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<Inclusive ConsumptionKapittel 9 av 11

9. Consumption Practices and Social Inclusion Among Children in Lillehammer

Mari Rysst is a social anthropologist employed at SIFO in a 20% position as senior researcher. She has previously worked at SIFO for 12 years and is presently working at Inland University of Applied Sciences as director of the PhD Program for Children and Youth participation and competence development (BUK) and professor in social sciences/social anthropology. Her scientific publications cover children, gender, consumption, poverty and inclusion and exclusion.

This chapter discusses children’s consumption practices. Participation contributes to social inclusion, particularly of immigrant children. Children define which material items and activities that are necessary for social inclusion. Football is an inclusive activity among boys and girls in Lillehammer. Still, it appears that relatively few girls, although more boys of immigrant origin play organized football. The reasons for this are a combination of cultural, social and financial factors.

Keywords: children, immigrant origin, social inclusion/exclusion

9.1 Introduction

Norway has experienced an increase in ethnic diversity through immigration since the late 1960s. Today, Norway has approximately 5 million inhabitants, of which immigrant-born and Norwegian-born to immigrant parents make up 16.3% of the total Norwegian population (Statistics Norway, 2016a). Immigrants and Norwegians born to immigrant parents, hereinafter referred to as ‘people of immigrant origin’, are present in all Norwegian municipalities, including Lillehammer, which is the field site of this study. In November 2018, the total population of Lillehammer was 28,034 (Statistics Norway, 2018). In January 2016, the total number of immigrant-born residents in Lillehammer and Norwegians born to immigrant parents was 2,772 people. Thus, 11.9% of the total population in Lillehammer is of immigrant origin, compared to 33% in Oslo, which has the largest proportion of immigrants in Norway (Statistics Norway, 2016b).

Estimations in Norway over the last thirty years show that differences in income level are increasing. Unemployment, insecure attachment to the labour market and dependence on welfare measures is believed to be particularly relevant in families having a history of flight and refugee status (NOU 2011:7). These are, in general, poorly off financially (Epland & Kirkeberg, 2015; NOU 2011:7). In Lillehammer, as in most cities, the living conditions of people vary, particularly between families of immigrant origin and the ethnic majority. This situation may affect social participation and inclusion of immigrant children in particular.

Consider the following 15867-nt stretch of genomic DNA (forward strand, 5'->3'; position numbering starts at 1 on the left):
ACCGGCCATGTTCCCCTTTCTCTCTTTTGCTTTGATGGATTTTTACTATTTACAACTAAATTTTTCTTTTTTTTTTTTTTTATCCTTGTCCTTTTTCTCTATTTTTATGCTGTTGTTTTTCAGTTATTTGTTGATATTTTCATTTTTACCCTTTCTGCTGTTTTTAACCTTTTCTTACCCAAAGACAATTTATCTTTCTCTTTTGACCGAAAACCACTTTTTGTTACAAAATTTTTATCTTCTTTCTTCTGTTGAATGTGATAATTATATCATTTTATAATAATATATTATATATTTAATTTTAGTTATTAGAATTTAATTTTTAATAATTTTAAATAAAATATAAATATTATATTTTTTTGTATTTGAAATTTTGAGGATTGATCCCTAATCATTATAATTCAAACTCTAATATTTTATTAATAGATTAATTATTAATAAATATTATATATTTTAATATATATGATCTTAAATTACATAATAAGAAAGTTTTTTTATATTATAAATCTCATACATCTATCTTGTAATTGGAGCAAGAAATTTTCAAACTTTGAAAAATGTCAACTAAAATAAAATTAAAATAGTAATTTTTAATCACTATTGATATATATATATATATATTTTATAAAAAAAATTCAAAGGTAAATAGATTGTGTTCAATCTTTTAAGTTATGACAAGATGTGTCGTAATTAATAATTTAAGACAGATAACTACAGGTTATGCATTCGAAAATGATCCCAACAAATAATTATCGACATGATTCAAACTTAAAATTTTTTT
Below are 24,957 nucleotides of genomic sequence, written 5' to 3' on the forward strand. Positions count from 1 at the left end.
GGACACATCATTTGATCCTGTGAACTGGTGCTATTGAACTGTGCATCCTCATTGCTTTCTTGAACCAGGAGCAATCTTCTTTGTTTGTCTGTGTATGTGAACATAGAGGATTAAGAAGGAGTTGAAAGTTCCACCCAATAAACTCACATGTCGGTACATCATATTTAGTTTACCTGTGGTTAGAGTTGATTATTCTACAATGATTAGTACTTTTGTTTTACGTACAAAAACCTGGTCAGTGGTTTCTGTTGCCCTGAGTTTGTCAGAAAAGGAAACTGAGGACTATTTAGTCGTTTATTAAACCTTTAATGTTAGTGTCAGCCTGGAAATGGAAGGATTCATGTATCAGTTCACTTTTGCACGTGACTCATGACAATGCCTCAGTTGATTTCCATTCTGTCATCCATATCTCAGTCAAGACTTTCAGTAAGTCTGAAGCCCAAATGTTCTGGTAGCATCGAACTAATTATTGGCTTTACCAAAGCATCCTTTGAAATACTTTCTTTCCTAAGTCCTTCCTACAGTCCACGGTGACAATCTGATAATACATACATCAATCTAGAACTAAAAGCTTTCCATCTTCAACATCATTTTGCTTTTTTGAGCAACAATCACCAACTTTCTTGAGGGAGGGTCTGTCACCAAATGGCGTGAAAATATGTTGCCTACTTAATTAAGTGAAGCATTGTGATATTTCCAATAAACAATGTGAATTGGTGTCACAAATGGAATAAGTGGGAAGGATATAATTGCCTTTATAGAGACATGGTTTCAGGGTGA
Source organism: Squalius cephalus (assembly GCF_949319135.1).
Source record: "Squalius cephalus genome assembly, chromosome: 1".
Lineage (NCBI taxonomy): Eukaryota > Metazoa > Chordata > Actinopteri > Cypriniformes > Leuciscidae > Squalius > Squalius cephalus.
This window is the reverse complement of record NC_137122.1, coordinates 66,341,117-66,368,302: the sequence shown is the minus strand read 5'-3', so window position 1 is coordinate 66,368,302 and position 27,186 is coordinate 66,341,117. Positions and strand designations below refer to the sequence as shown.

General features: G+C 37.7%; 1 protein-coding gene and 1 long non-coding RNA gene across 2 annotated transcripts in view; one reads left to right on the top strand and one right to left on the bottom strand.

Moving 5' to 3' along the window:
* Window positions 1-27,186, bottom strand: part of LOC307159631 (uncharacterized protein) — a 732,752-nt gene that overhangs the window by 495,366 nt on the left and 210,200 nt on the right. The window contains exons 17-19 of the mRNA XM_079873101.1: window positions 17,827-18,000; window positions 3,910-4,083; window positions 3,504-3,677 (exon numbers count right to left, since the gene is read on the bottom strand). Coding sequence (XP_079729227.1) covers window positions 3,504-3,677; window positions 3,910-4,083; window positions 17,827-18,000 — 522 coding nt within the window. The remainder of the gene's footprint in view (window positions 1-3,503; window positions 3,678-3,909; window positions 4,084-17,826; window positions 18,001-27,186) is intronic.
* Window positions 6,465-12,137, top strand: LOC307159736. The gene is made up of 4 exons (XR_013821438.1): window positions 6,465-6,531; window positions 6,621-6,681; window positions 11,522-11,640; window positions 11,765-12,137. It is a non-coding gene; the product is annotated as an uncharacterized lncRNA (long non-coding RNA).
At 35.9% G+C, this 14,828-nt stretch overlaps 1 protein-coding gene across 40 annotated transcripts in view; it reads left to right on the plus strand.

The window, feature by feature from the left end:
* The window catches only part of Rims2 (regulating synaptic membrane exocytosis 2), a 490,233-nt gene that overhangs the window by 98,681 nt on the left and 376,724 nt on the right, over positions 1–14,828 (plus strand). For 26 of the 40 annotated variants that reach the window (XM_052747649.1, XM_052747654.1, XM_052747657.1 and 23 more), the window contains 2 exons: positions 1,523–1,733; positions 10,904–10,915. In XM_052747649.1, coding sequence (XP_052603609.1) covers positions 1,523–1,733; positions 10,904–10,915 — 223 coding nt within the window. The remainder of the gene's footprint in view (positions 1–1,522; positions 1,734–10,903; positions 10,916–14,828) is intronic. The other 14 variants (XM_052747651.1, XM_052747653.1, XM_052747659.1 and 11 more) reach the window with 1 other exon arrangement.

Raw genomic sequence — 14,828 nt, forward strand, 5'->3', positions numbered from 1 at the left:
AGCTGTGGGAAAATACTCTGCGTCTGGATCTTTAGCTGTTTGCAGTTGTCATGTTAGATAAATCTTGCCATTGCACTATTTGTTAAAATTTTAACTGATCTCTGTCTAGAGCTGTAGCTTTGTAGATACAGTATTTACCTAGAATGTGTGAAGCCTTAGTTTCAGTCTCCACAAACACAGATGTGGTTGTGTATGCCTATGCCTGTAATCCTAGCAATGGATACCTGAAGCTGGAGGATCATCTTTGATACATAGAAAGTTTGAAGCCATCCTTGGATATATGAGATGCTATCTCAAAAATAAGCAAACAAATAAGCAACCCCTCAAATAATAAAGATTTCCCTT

During the last twenty years, a commercialization of childhood has increasingly dominated growing up in so-called western countries. A commercialization of childhood means that more and more aspects of children’s lives have a price (NOU: 2001; Buckingham & Tingstad, 2010; Cook 2004). Social participation, which is essential for social inclusion, is thus a financial challenge in low-income families (Pugh, 2009; Ridge, 2002). Against this backdrop, I will discuss which consumption practices appear to be important for social inclusion among boys and girls in Lillehammer. The questions I address are:

  • Which consumption practices dominate among 12-year old girls and boys, and to what extent do children of immigrant origin participate in these practices?

  • In what ways do these dominating consumption practices relate to social inclusion, particularly among immigrant children, and how is that connection to be understood?

For studying consumption practices, a local school in Lillehammer is chosen as the study site. In the following, I will first present a literature overview, then methods, theoretical approaches, results, discussion and conclusion.

9.2 Literature overview

A search on Google Scholar on the theme ‘Immigrant children and social inclusion’ gave 574,000 results, which tells us that the theme is well documented. A study from Canada shows, for instance, that one in five immigrant children reported feeling like an outsider, with boys revealing higher levels of psychological isolation than girls do. More than one in ten were socially isolated and reported never participating in organized activities (Oxman-Martinez, Rummens, Moreau, Choi, Beiser, Ogilvie & Armstrong, 2012). A more detailed search on ‘Sports and social integration of immigrant children’ gave 109,000 results. These include, for instance, titles of experiences of sports of young women with an immigrant background (Walseth, 2007), social integration experiences in general of young immigrants in sports clubs (Zwahlen, Nagel & Schlesinger, 2018), to mention a few. A search in Norwegian on the same theme gave only 244 results, but also these titles mirror the international themes mentioned above, particularly that of why minority girls participate less than minority boys and definitely less than majority girls (Kulturdepartementet, 2014; Strandbu, 2006; Strandbu & Bakken, 2007; Walseth, 2006). Immigrant girls appear to be more studied in a Norwegian context than are immigrant boys (Seippel, Sisjord & Strandbu, 2016: 26).